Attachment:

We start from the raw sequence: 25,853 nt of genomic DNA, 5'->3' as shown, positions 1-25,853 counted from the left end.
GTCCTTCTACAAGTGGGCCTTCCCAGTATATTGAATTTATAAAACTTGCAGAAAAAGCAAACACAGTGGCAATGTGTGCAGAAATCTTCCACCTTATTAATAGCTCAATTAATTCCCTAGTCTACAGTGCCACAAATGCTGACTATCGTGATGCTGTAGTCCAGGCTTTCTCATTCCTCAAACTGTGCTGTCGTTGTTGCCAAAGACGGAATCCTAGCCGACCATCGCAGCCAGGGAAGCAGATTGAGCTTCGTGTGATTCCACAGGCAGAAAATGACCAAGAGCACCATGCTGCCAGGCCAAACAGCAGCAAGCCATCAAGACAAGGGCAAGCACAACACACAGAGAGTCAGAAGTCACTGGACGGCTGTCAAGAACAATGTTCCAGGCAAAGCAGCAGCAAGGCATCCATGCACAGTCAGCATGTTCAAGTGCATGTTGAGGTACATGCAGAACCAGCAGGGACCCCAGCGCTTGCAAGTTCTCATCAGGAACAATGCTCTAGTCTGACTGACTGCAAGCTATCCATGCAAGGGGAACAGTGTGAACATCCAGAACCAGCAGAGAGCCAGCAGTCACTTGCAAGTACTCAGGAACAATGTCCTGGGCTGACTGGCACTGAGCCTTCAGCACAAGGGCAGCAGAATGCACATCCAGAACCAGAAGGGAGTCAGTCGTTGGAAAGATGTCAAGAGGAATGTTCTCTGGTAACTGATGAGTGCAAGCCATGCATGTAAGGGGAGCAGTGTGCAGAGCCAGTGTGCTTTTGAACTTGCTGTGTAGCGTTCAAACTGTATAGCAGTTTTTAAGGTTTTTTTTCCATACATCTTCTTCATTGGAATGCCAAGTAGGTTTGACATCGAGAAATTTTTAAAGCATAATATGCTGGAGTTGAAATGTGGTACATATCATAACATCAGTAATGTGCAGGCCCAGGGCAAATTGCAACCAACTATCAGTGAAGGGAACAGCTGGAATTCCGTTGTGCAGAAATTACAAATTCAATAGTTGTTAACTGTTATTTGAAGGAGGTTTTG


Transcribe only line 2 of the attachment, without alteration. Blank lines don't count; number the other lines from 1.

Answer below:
GTCCTTCTACAAGTGGGCCTTCCCAGTATATTGAATTTATAAAACTTGCAGAAAAAGCAAACACAGTGGCAATGTGTGCAGAAATCTTCCACCTTATTAATAGCTCAATTAATTCCCTAGTCTACAGTGCCACAAATGCTGACTATCGTGATGCTGTAGTCCAGGCTTTCTCATTCCTCAAACTGTGCTGTCGTTGTTGCCAAAGACGGAATCCTAGCCGACCATCGCAGCCAGGGAAGCAGATTGAGCTTCGTGTGATTCCACAGGCAGAAAATGACCAAGAGCACCATGCTGCCAGGCCAAACAGCAGCAAGCCATCAAGACAAGGGCAAGCACAACACACAGAGAGTCAGAAGTCACTGGACGGCTGTCAAGAACAATGTTCCAGGCAAAGCAGCAGCAAGGCATCCATGCACAGTCAGCATGTTCAAGTGCATGTTGAGGTACATGCAGAACCAGCAGGGACCCCAGCGCTTGCAAGTTCTCATCAGGAACAATGCTCTAGTCTGACTGACTGCAAGCTATCCATGCAAGGGGAACAGTGTGAACATCCAGAACCAGCAGAGAGCCAGCAGTCACTTGCAAGTACTCAGGAACAATGTCCTGGGCTGACTGGCACTGAGCCTTCAGCACAAGGGCAGCAGAATGCACATCCAGAACCAGAAGGGAGTCAGTCGTTGGAAAGATGTCAAGAGGAATGTTCTCTGGTAACTGATGAGTGCAAGCCATGCATGTAAGGGGAGCAGTGTGCAGAGCCAGTGTGCTTTTGAACTTGCTGTGTAGCGTTCAAACTGTATAGCAGTTTTTAAGGTTTTTTTTCCATACATCTTCTTCATTGGAATGCCAAGTAGGTTTGACATCGAGAAATTTTTAAAGCATAATATGCTGGAGTTGAAATGTGGTACATATCATAACATCAGTAATGTGCAGGCCCAGGGCAAATTGCAACCAACTATCAGTGAAGGGAACAGCTGGAATTCCGTTGTGCAGAAATTACAAATTCAATAGTTGTTAACTGTTATTTGAAGGAGGTTTTG